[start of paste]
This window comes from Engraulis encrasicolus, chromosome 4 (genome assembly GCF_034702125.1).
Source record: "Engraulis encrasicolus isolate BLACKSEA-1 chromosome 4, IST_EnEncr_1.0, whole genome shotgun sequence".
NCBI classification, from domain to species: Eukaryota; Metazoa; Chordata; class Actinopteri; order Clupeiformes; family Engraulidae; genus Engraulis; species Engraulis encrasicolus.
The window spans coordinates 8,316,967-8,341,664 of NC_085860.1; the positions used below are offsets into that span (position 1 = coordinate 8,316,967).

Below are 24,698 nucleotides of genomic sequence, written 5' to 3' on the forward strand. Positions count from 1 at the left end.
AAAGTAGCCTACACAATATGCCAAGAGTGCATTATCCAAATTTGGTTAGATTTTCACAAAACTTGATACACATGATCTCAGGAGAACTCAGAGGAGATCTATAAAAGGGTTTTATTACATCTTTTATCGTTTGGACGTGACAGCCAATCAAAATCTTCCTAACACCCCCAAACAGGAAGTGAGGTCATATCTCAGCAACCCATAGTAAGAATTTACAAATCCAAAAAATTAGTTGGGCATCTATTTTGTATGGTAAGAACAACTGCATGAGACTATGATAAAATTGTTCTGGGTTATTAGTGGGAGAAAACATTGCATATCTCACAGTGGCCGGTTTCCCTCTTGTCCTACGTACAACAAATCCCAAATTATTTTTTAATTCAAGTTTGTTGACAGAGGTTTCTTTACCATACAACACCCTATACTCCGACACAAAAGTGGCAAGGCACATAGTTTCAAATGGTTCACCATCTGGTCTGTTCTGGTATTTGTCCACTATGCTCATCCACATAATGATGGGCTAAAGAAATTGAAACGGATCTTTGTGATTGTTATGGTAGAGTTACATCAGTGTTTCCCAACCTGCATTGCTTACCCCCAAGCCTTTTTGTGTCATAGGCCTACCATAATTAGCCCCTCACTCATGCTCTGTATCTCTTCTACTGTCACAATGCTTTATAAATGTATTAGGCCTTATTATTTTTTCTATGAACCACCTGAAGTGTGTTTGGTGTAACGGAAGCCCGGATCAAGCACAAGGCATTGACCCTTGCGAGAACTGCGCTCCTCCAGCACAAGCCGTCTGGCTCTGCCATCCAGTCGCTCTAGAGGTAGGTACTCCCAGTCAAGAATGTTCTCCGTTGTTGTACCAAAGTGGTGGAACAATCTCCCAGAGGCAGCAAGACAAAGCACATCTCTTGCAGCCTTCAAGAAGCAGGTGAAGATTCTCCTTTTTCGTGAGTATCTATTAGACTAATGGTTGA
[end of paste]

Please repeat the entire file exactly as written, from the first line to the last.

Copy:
This window comes from Engraulis encrasicolus, chromosome 4 (genome assembly GCF_034702125.1).
Source record: "Engraulis encrasicolus isolate BLACKSEA-1 chromosome 4, IST_EnEncr_1.0, whole genome shotgun sequence".
NCBI classification, from domain to species: Eukaryota; Metazoa; Chordata; class Actinopteri; order Clupeiformes; family Engraulidae; genus Engraulis; species Engraulis encrasicolus.
The window spans coordinates 8,316,967-8,341,664 of NC_085860.1; the positions used below are offsets into that span (position 1 = coordinate 8,316,967).

Below are 24,698 nucleotides of genomic sequence, written 5' to 3' on the forward strand. Positions count from 1 at the left end.
AAAGTAGCCTACACAATATGCCAAGAGTGCATTATCCAAATTTGGTTAGATTTTCACAAAACTTGATACACATGATCTCAGGAGAACTCAGAGGAGATCTATAAAAGGGTTTTATTACATCTTTTATCGTTTGGACGTGACAGCCAATCAAAATCTTCCTAACACCCCCAAACAGGAAGTGAGGTCATATCTCAGCAACCCATAGTAAGAATTTACAAATCCAAAAAATTAGTTGGGCATCTATTTTGTATGGTAAGAACAACTGCATGAGACTATGATAAAATTGTTCTGGGTTATTAGTGGGAGAAAACATTGCATATCTCACAGTGGCCGGTTTCCCTCTTGTCCTACGTACAACAAATCCCAAATTATTTTTTAATTCAAGTTTGTTGACAGAGGTTTCTTTACCATACAACACCCTATACTCCGACACAAAAGTGGCAAGGCACATAGTTTCAAATGGTTCACCATCTGGTCTGTTCTGGTATTTGTCCACTATGCTCATCCACATAATGATGGGCTAAAGAAATTGAAACGGATCTTTGTGATTGTTATGGTAGAGTTACATCAGTGTTTCCCAACCTGCATTGCTTACCCCCAAGCCTTTTTGTGTCATAGGCCTACCATAATTAGCCCCTCACTCATGCTCTGTATCTCTTCTACTGTCACAATGCTTTATAAATGTATTAGGCCTTATTATTTTTTCTATGAACCACCTGAAGTGTGTTTGGTGTAACGGAAGCCCGGATCAAGCACAAGGCATTGACCCTTGCGAGAACTGCGCTCCTCCAGCACAAGCCGTCTGGCTCTGCCATCCAGTCGCTCTAGAGGTAGGTACTCCCAGTCAAGAATGTTCTCCGTTGTTGTACCAAAGTGGTGGAACAATCTCCCAGAGGCAGCAAGACAAAGCACATCTCTTGCAGCCTTCAAGAAGCAGGTGAAGATTCTCCTTTTTCGTGAGTATCTATTAGACTAATGGTTGA